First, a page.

I have received a DEV badge to honor consistency of writing, as I had published at least one post per week for eight weeks. Notifying me of the badge, DEV wants to encourage me to continue the streak and receive another badge for posting something (anything, actually) every week for another eight weeks. I could even write a bot who does that, and then I'll write another post featuring a codepen of my bot script.
After a thoughtful second, I decided to put the badge on my not-to-do-list.
While building habits can help people to achieve their goals, I think that rewarding quantity is a step in the wrong direction (unless it's about brushing your teeth every day). Our society is already based on routine, making people drive to their 9-to-5-jobs in their cars day by day, so it feels like a genius "life hack" to replace some of our old routines by other, slightly less toxic ones, and "earning" imaginary badges in our habit tracking apps or gratefulness journals.
Last, but not least, I could make less of an effort when researching and learning new features and make sure to release a new post every week no matter if I'm finished with what I set out to achieve. Just let the community correct my mistakes and fill in the blanks. DEV would reward the achieved consistency with another badge in eight weeks from now, despite the decreased quality of my content.
I can also split up my content in much smaller pieces to publish series, so instead of my conclusion, you'd get a cliff hanger quote to meditate about for another week.
Sometimes that makes sense, but often, it does not.
As INHU pointed out, "badges are pretty pointless". Which might seem funny to hear from someone who set their own goals accouncing a huge quantity of new post in 2022.
Quantity allows no conclusion about quality. A continuously growing pile of bullshit is still a pile of bullshit. No personal offense: some people release a lot of content while providing high quality at the same time, and @inhuofficial is probably on of those people.
@thormeier also seems to find it easy enough to deliver weekly content and use the writing process to push themselves beyond their comfort zone:
But while quality and quantity are unrelated in theory, often we have to decide to prioritize either one of them.
Gamification is a controversial approach to reward desired behavior, risking to boost unwanted side effects instead. StackOverflow has been trying to build a "meritocracy" focused on high-quality technological discussions, but they are still pretty far from reaching their goal in my opinion, often giving the impression of a gatekeeping community proud of their museum of outdated jQuery code snippets, but that doesn't mean it was wrong to try.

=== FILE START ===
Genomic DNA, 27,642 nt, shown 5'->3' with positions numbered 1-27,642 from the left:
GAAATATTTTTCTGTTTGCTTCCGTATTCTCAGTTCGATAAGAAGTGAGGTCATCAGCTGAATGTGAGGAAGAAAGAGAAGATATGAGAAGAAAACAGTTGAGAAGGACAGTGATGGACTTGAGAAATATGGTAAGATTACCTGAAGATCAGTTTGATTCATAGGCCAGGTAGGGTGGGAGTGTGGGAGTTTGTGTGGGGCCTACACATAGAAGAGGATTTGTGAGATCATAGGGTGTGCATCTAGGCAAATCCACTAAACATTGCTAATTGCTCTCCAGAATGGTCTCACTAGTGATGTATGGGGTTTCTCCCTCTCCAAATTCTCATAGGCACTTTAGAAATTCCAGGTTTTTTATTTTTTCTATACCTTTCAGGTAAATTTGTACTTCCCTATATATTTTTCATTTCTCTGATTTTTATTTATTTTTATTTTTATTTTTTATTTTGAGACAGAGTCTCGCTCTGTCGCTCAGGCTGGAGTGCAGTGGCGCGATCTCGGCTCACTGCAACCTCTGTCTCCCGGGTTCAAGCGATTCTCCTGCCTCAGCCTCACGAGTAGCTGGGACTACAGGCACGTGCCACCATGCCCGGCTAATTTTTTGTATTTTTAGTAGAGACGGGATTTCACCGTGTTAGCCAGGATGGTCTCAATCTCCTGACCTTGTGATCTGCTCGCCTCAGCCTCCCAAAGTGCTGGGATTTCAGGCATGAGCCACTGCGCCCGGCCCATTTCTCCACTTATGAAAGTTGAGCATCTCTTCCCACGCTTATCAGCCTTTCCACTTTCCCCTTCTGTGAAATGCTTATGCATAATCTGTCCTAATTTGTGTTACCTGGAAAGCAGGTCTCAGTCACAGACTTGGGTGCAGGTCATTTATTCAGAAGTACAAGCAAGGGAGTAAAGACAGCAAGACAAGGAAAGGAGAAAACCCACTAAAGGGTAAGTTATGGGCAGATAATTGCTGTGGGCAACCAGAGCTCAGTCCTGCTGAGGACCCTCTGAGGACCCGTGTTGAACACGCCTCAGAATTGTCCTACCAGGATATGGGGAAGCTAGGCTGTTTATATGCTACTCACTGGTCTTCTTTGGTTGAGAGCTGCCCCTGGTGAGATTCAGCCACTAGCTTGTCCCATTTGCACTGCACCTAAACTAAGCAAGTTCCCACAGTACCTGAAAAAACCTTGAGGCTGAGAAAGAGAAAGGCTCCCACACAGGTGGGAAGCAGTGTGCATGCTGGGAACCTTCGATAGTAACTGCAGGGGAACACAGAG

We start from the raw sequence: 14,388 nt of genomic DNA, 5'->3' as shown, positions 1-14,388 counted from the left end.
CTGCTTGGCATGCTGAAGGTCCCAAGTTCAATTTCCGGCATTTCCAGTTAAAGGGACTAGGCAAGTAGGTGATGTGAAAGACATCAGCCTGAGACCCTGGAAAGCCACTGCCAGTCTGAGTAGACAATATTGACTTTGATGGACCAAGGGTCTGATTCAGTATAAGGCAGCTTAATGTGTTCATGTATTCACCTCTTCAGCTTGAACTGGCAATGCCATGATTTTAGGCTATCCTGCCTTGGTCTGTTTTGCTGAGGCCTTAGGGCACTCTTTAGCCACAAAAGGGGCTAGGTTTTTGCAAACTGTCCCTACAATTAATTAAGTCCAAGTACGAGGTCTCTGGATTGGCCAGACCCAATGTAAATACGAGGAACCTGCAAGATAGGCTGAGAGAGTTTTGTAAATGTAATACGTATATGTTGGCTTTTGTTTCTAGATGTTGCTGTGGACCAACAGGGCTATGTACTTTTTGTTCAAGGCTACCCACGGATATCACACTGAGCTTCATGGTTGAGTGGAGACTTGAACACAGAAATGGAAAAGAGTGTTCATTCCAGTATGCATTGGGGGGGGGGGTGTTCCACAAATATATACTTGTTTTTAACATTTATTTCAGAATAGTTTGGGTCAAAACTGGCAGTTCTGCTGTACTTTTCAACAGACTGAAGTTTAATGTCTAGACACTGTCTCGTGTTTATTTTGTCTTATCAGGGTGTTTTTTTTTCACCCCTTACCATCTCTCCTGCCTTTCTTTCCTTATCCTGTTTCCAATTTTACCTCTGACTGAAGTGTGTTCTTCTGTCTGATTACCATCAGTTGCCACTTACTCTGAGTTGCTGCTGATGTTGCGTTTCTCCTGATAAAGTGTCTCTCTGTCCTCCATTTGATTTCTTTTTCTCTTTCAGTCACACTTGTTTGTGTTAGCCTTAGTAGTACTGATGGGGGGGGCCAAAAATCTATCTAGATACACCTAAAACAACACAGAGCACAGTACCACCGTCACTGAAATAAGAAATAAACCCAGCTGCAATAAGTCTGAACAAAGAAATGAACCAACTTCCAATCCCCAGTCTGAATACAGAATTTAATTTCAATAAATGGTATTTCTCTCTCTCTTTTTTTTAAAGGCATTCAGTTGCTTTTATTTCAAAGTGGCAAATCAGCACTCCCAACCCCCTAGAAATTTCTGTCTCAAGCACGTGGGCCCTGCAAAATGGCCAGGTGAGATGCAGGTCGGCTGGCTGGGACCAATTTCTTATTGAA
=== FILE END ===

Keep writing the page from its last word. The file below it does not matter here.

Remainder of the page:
DEV, as a very open-minded and welcoming online community, has proved a source of information, inspiration, discussion, and entertainment. But, besides many articles being irrelevant to me personally (while still having value for other readers), DEV also attracts a lot of dubious content with spammy headlines like "22 node modules / react plugins EVERY developer MUST know in 2022" featuring copy-and-pasted half-knowledge, sometimes even giving risky advice contrary to established best-practice consensus.
@samuelfaure, who left Medium "after it became shit", elaborated on the problems that arise from popularity.
As DEV allows everyone to write to the best of their ability, which is a good thing, it is still a great benefit for the community to reward and promote outstanding quality content.
DEV already has topical hashtags and options to indicate the difficulty level, and they have a team that reads, awards and curates content. I can't thank them enough! Their helpfpul expertise and effort could never be achieved by an algorithm.
But there is one simple change that might make much of a difference:
Badges are nice, especially if someone wrote an article that got hand-picked into a best of the week or best topical write-up curation.
But why would we want to reward consistency? I like to create high quality content, include working demo code and make sure my claims are factually correct and proved by authoritative citations. That benefits my readers, and it benefits my own learning process at the same time. That takes time to do properly, and we should rather take our time and release one good article per month instead of feeling obliged to deliver something every week.
At least, that's my own opinion, also due to the fact that I see a growing number of articles on DEV that might have better been saved as a draft instead of being published in their current state.
Being tempted to release a half-baked post just to get on with a continuity streak, or release additional "inspirational" posts with calendar motto bullshit does not help to improve quality at all. DEV is neither StackOverflow nor Wikipedia, but it doesn't have to become the next LinkedIn or Medium either. There are already too many platforms promoting mediocre bulk content.
Let's take our time to finish well-written articles and don't let the hollow goal of a continuous streak divert us from prioritizing quality over quantity!